Posts for: March, 2019
The sobering facts
Once upon a time, young people, women, and other segments of the population could rest easy knowing they were at very low risk for the brutal disease that is colon cancer. Unfortunately, that’s no longer the case. Colon cancer isn’t just for older males in poor health anymore. Young people, women, and otherwise healthy older men are all at a greater risk for colon cancer than ever before.
- Young Adults: The American Cancer Society recently changed colon cancer screening guidelines from testing beginning at age 50 to testing beginning at 45. This is a step in the right direction, but the rate of colon cancer among much younger adults is on the rise. According to this article, by 2030, colorectal cancer incidence rates will be up 90% in people between ages 20 and 34, and 28% for people between ages 35 and 49.
- African Americans: According to an article in U.S. News & World Report, “African-Americans are more likely to develop colorectal cancer at a younger age and to be at a more advanced stage when diagnosed.” There are a lot of socioeconomic factors at play here, including access to care, awareness, and lifestyle.
- Women: Colon cancer is the third leading cause of cancer death for American women. The perception used to be that men get colon cancer and women do not, however this notion is dangerously outdated. The truth is that 1 in 21 men will get colon cancer and 1 in 23 women will develop the disease. Early detection, as expected, is essential.
We encourage everyone, no matter who you are, to take colon cancer seriously and know that it could happen to you. Take this online assessment with your healthcare provider to determine your personal risk.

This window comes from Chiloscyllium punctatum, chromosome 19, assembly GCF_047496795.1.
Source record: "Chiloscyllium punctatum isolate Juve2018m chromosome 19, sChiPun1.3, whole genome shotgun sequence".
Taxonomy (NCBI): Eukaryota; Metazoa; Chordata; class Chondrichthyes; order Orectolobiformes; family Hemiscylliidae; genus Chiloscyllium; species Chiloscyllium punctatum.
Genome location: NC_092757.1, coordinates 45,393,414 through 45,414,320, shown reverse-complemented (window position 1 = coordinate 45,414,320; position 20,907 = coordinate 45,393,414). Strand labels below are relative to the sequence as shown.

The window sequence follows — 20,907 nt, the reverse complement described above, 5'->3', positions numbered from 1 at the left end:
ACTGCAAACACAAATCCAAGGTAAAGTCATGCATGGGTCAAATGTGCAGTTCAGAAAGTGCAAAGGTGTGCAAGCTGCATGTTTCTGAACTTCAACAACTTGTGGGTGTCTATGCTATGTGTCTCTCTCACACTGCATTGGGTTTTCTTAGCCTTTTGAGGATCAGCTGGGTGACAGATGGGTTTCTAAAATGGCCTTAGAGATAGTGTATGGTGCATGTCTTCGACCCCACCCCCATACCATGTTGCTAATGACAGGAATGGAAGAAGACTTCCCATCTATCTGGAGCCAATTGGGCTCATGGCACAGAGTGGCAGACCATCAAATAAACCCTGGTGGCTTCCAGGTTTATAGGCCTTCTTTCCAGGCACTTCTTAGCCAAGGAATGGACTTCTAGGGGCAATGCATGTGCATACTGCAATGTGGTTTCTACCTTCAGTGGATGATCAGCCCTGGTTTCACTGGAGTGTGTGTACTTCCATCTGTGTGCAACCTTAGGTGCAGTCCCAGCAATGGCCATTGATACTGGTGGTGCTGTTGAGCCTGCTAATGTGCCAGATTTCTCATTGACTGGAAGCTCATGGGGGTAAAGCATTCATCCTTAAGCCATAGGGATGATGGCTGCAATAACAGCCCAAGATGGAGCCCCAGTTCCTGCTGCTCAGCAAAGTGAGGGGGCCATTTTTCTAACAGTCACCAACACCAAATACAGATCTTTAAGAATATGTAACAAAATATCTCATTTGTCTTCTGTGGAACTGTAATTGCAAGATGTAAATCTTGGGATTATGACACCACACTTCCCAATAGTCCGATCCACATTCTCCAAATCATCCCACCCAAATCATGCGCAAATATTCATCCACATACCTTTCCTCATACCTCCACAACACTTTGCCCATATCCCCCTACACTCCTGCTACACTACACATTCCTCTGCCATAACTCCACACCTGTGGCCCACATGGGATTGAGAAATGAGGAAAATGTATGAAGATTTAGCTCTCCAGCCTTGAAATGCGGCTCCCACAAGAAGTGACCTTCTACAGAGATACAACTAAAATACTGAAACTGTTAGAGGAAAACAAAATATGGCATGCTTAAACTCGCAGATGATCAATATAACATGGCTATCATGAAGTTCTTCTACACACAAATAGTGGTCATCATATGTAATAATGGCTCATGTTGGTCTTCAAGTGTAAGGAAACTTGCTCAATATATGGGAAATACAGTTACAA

One Size Does Not Fit All
There are lots of options when it comes to colon cancer screenings—from at-home tests to colonoscopies—but which is the right one for you?
Colonoscopy: They require prep and sedation, but colonoscopies are the gold standard for colon cancer detection and prevention. The best part is that this test only has to be done once every ten years if your doctor doesn’t detect any concerns. This is also the only test for those with risk factors such as personal history of polyps, cancer, or family history of cancer.
At-home tests: Tried and true colon cancer screenings such as colonoscopies take time and require preparation. The makers of at-home tests know this and are offering solutions that screen for colon cancer at home with no sedation, less prep, and more comfort. So should this be everyone’s first step? Not necessarily: Like cutting your own bangs or doing your own electrical work, just because you can, doesn’t mean you should. In studies, at-home tests have failed to detect more than 30% of pre-cancerous polyps. And as you may know, colon cancer rarely displays symptoms until it has advanced to the most life-threatening stage, so it’s usually recommended that you consider colonoscopy first, as it is the most effective way to prevent and detect colon cancer.
Flexible sigmoidoscopy: This is another option that requires less prep and no sedation. It can be uncomfortable but not painful. Where this test falls short is that it only covers about one-third of your colon, so, while more convenient, it’s not as thorough.
Double barium enema: Take an enema and then a few x-rays and you’re set with this procedure. It can be uncomfortable, however, and has a track record of missing larger polyps and cancerous ones.
CT colonography: Also known as “virtual colonoscopy,” it’s a bit of a misnomer. A CT scan is used to image the colon after air has been pumped into the bowel. It is effective in identifying medium to large polyps, but is ineffective in identifying small polyps. Additionally, it’s not covered by most insurance.
Talk with your GI provider to make sure you are getting the best screening possible for this deadly-but-preventable disease.